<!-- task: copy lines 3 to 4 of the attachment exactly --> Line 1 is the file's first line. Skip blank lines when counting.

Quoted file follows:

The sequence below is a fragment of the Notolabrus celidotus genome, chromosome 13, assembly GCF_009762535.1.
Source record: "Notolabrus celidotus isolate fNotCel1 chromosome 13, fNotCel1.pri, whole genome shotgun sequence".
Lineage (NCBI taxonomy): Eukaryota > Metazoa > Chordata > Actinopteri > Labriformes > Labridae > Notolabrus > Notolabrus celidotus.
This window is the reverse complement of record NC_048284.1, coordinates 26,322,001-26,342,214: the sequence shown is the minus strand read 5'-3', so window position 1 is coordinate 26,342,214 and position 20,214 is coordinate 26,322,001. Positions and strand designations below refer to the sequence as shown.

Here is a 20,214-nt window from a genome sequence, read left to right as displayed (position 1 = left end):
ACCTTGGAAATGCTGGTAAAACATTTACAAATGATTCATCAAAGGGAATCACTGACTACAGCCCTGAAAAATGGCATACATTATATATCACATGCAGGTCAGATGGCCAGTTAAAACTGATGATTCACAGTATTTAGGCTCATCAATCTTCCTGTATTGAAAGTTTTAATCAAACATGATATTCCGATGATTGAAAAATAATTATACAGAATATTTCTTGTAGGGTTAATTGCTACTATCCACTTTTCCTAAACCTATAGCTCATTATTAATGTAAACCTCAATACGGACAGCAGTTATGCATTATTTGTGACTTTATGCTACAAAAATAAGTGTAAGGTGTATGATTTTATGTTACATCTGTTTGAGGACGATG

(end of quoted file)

Lineage (NCBI taxonomy): Eukaryota > Metazoa > Chordata > Actinopteri > Labriformes > Labridae > Notolabrus > Notolabrus celidotus.
This window is the reverse complement of record NC_048284.1, coordinates 26,322,001-26,342,214: the sequence shown is the minus strand read 5'-3', so window position 1 is coordinate 26,342,214 and position 20,214 is coordinate 26,322,001. Positions and strand designations below refer to the sequence as shown.